Another factor noted in some of the opinions was the mark’s high degree of distinctiveness and singularity in relation to the goods or services covered. Although doctrine and previous court decisions value singularity, or the marks commercial identity, the fact is that marks initially lacking any considerable distinctiveness may acquire it as a result of their continued use.

Among the opinions analyzed, some stand out, namely those regarding the oppositions presented to the applications for trademarks "3EMES," "Aimoré," "Novo Ninho" and "Fyat-K," and the nullity request against the registration of trademark "VISA SEGURANÇA." Assessing the oppositions, the Special Commission approved them based solely on Article 125 of the Intellectual Property Law (IPL), recognizing as highly renowned, therefore, the marks "3M," "Aymoré," "Visa," "Ninho," and "Fiat."

Another opinion was grounded on the decision issued for two oppositions to the mark "Ki-Bona," the first based on the mark "Kibon" and the second based on, among others, registration for the mark "Q’boa." Both oppositions were partially approved: the opposition linked to the mark "Kibon" was supported by the renown of the sign, while "Q’boa," although not recognized as highly renowned, was considered an obstacle to the registration of "Ki-Bona."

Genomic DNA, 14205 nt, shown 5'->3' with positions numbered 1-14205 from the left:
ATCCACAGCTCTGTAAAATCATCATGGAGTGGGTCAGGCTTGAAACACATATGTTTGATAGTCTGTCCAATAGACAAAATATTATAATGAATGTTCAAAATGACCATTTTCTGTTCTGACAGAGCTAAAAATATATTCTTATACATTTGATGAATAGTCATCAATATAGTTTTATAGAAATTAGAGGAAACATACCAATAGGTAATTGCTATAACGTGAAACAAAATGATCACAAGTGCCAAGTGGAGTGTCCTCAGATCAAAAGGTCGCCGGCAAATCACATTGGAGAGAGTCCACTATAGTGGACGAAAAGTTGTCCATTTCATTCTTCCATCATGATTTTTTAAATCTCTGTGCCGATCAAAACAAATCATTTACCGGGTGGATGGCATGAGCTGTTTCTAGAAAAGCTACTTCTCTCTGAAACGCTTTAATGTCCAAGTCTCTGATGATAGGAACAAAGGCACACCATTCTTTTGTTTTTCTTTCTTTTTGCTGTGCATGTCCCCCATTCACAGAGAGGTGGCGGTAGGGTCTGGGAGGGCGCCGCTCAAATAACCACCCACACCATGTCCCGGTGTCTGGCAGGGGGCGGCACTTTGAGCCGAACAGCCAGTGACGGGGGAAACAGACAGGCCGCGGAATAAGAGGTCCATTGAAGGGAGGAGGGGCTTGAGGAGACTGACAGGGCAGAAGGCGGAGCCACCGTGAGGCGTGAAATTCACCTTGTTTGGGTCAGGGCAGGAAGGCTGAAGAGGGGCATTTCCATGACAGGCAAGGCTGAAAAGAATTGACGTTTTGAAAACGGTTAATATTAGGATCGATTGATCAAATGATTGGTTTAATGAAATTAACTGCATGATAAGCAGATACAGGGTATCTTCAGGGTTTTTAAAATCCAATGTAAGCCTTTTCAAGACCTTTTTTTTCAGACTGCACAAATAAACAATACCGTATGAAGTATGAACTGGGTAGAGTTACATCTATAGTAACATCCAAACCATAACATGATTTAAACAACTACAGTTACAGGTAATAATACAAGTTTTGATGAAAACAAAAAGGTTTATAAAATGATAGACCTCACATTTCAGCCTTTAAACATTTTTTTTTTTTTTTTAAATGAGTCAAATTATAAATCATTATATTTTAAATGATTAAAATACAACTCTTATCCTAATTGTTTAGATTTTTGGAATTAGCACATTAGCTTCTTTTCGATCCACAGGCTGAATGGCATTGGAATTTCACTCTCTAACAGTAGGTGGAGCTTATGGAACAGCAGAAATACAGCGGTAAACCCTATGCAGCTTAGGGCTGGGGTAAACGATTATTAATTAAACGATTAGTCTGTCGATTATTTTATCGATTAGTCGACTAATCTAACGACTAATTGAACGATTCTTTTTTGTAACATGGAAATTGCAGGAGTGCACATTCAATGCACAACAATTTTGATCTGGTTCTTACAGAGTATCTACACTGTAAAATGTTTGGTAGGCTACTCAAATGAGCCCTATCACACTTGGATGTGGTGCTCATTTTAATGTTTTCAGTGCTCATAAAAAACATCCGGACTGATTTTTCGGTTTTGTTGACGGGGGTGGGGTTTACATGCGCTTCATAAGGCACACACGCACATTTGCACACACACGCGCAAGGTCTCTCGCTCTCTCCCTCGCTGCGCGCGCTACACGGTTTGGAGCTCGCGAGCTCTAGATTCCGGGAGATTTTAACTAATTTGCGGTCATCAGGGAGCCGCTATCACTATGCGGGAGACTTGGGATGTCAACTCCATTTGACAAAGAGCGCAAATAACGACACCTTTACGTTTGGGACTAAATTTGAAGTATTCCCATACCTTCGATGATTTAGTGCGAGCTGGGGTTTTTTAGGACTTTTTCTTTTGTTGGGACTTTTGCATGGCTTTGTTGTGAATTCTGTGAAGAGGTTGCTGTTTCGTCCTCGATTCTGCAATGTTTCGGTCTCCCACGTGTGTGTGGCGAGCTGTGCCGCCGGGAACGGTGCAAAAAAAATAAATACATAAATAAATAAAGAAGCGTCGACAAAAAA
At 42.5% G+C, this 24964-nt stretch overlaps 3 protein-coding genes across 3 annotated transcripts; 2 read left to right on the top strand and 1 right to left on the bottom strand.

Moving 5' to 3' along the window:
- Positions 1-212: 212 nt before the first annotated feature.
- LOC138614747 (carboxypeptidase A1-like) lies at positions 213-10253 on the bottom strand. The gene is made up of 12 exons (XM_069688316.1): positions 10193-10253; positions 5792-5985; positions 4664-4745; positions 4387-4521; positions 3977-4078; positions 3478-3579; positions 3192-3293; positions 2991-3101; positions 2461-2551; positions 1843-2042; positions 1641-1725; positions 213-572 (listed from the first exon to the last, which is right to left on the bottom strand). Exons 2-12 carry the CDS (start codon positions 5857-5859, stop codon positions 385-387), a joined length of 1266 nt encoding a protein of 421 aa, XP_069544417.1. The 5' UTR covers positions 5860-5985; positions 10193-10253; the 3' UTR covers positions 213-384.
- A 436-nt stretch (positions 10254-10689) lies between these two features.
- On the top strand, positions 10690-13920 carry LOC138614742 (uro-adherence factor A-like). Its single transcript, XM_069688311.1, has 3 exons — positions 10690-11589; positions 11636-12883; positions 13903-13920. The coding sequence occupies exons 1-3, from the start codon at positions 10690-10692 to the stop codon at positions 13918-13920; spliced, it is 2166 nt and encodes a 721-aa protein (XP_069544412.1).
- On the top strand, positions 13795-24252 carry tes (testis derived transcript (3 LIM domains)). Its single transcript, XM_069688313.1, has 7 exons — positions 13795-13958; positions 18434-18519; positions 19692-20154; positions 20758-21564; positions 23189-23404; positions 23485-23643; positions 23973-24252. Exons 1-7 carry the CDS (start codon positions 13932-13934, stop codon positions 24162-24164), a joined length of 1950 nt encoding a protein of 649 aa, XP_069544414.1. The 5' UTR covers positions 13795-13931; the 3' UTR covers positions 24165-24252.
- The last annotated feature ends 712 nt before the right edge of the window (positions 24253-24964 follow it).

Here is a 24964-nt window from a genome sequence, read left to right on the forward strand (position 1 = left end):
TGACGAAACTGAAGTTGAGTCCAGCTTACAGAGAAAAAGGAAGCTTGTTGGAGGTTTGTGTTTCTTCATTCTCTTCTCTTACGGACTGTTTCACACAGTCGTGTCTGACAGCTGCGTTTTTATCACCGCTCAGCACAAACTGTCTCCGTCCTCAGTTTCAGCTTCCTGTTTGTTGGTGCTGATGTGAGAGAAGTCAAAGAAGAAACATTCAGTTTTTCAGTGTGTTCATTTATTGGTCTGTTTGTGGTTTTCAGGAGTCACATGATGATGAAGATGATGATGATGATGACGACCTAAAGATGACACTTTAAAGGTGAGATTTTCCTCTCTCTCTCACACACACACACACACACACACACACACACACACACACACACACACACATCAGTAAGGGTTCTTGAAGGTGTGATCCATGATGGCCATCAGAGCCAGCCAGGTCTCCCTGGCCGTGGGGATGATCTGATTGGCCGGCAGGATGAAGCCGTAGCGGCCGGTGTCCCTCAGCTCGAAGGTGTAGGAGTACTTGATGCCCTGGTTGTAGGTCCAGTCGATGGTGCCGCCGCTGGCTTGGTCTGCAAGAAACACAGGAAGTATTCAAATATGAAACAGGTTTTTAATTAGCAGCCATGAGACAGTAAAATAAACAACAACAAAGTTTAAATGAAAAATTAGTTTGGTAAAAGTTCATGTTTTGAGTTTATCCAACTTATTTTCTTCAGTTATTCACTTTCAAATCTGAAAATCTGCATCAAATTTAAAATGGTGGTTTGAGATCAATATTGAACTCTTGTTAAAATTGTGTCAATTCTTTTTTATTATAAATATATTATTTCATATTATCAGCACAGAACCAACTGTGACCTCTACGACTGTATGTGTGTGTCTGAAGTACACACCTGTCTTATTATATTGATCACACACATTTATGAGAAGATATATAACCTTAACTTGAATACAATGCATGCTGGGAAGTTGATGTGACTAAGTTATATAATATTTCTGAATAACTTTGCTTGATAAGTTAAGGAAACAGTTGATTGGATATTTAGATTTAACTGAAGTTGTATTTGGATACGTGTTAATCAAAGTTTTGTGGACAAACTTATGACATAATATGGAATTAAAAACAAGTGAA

In the large majority of cases analyzed, the Special Commission ruled that the marks in question were highly renowned, concluding that the fame and reputation established by the mark "make it economically attractive," and for this reason deserving of greater protection, meaning special protection in all classes of goods and services.

Although the decisions addressed herein may still be challenged, the analysis of the opinions issued by the INPI expose the criteria to have a mark recognized as highly renowned.

From these decisions it can be deduced that current law and Resolution No. 110/04 handle high renown marks in a manner quite different from that of Law No. 5,772/71. Under current regulation, high renown may be granted, and immediately thereafter give cause to reject an application or cancel a registration that has already been issued, regardless of whether any of the legal grounds for rejecting registration are applicable.

The fact that highly renowned status – recall, alone – may justify and has justified, as seen, the dismissal of marks considered to be conflicting is the consequence of a fundamental principle, which offers protection to high renowned marks by repressing unjustified profiting or parasitic use.

As previously noted herein, former legislation conditioned special protection for renowned marks on the possibility of confusion arising as to the origin of the goods or services. The current system renders this condition irrelevant. However, it would be premature to conclude that the absence of this condition in the current law necessarily renders highly renowned marks more powerful than renowned marks. Both are characterized by magnified potential for confusion or association; otherwise, they would not be highly renowned or renowned.